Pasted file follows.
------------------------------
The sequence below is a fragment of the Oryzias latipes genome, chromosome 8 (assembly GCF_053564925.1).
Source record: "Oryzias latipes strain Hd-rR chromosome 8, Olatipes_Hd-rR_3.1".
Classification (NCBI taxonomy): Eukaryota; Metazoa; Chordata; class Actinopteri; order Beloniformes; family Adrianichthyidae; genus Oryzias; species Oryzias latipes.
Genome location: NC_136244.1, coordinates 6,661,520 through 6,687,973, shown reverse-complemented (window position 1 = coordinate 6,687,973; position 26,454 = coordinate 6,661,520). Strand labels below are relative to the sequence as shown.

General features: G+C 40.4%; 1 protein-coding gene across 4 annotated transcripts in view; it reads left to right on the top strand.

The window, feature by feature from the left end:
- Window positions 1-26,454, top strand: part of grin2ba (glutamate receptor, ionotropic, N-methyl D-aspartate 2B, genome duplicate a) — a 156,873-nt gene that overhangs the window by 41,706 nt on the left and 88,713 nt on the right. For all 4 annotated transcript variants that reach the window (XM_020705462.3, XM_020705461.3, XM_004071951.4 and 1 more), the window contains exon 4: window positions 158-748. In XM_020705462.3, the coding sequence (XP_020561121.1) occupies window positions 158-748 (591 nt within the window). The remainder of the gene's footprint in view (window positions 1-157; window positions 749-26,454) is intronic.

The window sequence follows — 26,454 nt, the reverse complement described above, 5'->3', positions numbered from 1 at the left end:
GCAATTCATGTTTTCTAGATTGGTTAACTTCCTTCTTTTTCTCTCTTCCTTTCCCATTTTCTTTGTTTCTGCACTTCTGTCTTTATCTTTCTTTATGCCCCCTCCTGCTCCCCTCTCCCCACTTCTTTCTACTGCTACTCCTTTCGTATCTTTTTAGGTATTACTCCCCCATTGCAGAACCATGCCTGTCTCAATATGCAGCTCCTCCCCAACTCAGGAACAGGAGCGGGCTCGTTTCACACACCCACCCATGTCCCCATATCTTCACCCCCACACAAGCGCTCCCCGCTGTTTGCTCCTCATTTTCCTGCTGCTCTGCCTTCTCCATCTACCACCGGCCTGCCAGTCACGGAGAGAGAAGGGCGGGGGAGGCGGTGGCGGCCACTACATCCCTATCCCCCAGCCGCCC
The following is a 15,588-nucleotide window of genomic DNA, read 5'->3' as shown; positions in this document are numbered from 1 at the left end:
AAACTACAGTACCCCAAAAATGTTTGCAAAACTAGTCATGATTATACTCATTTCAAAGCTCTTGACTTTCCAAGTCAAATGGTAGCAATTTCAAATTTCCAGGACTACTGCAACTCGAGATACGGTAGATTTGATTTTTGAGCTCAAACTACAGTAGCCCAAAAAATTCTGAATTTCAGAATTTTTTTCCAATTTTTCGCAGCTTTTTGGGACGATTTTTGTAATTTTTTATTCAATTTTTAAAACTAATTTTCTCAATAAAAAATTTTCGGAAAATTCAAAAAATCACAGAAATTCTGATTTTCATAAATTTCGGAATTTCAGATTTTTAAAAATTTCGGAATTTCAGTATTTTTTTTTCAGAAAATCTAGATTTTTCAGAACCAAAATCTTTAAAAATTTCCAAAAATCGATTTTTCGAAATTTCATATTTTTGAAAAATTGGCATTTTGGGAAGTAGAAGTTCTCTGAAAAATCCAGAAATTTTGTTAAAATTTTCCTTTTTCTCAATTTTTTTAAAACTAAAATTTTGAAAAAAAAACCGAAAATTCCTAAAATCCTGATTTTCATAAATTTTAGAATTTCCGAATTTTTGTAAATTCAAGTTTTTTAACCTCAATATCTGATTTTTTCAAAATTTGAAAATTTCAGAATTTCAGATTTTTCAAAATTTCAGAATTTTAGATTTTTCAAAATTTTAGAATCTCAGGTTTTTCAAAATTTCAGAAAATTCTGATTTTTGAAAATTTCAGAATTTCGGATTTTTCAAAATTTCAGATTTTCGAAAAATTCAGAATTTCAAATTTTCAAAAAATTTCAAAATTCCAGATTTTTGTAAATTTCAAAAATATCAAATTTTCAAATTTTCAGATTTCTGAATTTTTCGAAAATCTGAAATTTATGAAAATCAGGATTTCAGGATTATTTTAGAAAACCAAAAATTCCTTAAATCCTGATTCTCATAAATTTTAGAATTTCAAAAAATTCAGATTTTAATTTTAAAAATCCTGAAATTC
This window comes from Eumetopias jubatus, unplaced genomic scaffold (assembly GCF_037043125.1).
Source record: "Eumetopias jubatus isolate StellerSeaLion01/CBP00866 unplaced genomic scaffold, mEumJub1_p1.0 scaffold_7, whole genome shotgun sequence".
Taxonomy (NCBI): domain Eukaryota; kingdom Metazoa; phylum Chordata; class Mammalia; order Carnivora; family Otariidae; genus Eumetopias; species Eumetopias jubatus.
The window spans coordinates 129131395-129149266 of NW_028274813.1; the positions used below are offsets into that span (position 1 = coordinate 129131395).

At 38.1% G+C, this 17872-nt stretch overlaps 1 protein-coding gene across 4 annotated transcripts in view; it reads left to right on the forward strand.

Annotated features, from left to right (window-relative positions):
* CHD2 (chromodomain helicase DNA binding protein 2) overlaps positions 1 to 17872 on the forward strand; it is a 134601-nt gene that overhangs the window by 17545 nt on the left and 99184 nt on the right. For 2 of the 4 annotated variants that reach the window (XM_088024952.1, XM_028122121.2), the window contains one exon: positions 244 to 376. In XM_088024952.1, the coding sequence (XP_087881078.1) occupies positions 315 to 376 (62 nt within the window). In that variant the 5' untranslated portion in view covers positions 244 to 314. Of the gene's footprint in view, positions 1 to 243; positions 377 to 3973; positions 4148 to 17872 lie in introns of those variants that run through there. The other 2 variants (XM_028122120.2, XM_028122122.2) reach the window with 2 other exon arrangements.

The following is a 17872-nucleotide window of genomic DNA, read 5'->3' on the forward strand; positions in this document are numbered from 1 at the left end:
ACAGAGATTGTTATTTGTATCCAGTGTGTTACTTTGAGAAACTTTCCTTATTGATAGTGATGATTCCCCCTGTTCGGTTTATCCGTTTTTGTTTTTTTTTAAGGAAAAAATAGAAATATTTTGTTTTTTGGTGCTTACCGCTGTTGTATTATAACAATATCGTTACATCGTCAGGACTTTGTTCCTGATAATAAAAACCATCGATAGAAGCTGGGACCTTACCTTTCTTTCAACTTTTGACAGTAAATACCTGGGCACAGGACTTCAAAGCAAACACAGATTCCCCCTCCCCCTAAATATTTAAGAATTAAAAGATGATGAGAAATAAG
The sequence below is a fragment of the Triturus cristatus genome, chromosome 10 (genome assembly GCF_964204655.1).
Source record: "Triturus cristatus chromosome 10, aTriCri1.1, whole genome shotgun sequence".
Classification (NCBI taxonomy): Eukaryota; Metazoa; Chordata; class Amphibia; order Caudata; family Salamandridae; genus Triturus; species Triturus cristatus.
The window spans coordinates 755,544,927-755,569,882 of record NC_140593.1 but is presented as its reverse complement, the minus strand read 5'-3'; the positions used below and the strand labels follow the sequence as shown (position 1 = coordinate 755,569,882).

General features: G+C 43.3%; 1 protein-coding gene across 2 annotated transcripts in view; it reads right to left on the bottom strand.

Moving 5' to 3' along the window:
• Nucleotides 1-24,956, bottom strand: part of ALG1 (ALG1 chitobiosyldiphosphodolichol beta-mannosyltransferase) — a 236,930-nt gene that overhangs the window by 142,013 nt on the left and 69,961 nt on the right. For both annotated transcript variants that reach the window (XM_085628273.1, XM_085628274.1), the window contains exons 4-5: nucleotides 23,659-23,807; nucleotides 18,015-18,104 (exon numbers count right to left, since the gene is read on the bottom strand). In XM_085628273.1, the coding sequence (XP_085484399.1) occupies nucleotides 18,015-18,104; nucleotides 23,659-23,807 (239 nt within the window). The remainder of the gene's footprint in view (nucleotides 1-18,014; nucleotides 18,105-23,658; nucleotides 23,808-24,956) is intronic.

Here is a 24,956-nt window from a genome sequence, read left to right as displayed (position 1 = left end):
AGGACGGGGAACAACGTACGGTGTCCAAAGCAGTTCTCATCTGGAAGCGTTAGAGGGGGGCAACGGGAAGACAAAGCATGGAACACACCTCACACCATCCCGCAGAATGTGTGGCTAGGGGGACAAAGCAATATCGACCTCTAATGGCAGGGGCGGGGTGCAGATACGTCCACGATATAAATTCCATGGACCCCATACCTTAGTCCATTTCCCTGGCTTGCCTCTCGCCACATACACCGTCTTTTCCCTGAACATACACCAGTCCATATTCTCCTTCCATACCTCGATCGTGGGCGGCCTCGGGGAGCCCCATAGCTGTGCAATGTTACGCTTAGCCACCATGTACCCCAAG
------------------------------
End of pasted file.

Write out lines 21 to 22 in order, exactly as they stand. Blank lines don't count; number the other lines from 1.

The sequence below is a fragment of the Triturus cristatus genome, chromosome 10 (genome assembly GCF_964204655.1).
Source record: "Triturus cristatus chromosome 10, aTriCri1.1, whole genome shotgun sequence".